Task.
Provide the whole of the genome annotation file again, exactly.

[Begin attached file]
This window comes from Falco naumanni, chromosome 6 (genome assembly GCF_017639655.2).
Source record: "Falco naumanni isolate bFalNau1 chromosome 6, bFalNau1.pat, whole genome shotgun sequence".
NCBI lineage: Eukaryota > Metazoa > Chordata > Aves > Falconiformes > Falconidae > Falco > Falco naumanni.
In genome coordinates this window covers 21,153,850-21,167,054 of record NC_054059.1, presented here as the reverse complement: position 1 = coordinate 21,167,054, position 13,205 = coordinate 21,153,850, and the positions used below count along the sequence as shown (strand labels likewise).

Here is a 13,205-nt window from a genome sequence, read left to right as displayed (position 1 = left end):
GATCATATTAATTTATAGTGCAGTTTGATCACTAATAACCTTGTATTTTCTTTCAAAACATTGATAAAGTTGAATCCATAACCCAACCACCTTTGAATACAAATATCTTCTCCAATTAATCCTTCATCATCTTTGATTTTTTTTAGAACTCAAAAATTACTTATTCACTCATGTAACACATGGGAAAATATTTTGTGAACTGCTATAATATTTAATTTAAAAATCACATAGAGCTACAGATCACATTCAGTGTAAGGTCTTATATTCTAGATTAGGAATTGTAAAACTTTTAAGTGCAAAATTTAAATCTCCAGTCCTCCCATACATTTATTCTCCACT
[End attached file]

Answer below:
This window comes from Falco naumanni, chromosome 6 (genome assembly GCF_017639655.2).
Source record: "Falco naumanni isolate bFalNau1 chromosome 6, bFalNau1.pat, whole genome shotgun sequence".
NCBI lineage: Eukaryota > Metazoa > Chordata > Aves > Falconiformes > Falconidae > Falco > Falco naumanni.
In genome coordinates this window covers 21,153,850-21,167,054 of record NC_054059.1, presented here as the reverse complement: position 1 = coordinate 21,167,054, position 13,205 = coordinate 21,153,850, and the positions used below count along the sequence as shown (strand labels likewise).

Here is a 13,205-nt window from a genome sequence, read left to right as displayed (position 1 = left end):
GATCATATTAATTTATAGTGCAGTTTGATCACTAATAACCTTGTATTTTCTTTCAAAACATTGATAAAGTTGAATCCATAACCCAACCACCTTTGAATACAAATATCTTCTCCAATTAATCCTTCATCATCTTTGATTTTTTTTAGAACTCAAAAATTACTTATTCACTCATGTAACACATGGGAAAATATTTTGTGAACTGCTATAATATTTAATTTAAAAATCACATAGAGCTACAGATCACATTCAGTGTAAGGTCTTATATTCTAGATTAGGAATTGTAAAACTTTTAAGTGCAAAATTTAAATCTCCAGTCCTCCCATACATTTATTCTCCACT